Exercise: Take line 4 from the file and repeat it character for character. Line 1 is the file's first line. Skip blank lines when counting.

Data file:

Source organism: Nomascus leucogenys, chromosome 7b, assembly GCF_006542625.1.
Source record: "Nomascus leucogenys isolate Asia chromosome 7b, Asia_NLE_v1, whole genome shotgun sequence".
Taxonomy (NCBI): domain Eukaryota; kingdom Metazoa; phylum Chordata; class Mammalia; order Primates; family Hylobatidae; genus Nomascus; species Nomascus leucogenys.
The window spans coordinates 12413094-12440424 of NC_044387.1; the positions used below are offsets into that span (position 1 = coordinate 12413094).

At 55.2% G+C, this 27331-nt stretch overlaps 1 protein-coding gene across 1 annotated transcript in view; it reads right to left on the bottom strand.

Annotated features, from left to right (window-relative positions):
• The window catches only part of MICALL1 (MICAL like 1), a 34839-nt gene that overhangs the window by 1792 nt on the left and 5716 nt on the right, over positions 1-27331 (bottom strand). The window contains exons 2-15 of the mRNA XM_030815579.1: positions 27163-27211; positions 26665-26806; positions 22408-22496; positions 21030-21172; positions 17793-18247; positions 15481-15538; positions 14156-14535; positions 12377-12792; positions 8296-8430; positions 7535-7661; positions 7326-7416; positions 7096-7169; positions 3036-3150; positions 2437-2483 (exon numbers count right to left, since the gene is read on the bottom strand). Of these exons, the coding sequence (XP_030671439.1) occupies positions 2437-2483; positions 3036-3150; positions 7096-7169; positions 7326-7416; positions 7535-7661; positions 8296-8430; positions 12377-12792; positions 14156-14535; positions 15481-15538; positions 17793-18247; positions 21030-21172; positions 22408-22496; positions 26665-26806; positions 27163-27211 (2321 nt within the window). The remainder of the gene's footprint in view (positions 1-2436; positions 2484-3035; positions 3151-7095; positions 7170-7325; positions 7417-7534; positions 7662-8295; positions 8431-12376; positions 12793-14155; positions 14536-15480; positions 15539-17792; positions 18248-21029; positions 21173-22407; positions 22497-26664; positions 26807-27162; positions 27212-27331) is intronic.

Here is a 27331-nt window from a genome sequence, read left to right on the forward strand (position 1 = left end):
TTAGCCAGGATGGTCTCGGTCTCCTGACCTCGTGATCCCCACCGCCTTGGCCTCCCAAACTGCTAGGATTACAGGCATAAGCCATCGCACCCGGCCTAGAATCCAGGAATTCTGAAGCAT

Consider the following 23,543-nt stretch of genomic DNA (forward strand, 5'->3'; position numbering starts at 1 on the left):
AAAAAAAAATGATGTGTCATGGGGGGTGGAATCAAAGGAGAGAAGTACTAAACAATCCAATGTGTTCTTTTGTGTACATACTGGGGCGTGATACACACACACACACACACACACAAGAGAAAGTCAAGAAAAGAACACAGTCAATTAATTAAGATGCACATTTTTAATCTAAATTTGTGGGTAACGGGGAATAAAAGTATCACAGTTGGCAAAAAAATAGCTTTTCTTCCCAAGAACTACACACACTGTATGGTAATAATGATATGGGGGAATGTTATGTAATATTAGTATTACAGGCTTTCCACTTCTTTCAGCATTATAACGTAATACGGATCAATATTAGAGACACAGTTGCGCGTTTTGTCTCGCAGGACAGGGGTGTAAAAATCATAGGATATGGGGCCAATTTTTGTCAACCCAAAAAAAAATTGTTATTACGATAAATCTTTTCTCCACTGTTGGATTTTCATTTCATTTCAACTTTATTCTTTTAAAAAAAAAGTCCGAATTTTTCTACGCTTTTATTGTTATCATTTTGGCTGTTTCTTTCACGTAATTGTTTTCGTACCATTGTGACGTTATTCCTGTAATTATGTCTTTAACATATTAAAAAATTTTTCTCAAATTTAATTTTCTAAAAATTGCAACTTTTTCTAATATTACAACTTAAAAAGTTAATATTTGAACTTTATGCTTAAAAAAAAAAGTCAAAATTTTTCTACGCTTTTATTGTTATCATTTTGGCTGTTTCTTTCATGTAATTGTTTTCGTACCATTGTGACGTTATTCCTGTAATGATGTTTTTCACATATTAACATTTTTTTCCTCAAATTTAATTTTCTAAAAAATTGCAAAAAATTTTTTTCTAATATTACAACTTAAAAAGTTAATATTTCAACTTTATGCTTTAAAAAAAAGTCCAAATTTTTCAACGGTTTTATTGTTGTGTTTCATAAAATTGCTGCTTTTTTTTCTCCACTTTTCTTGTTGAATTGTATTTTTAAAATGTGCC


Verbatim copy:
The window spans coordinates 12413094-12440424 of NC_044387.1; the positions used below are offsets into that span (position 1 = coordinate 12413094).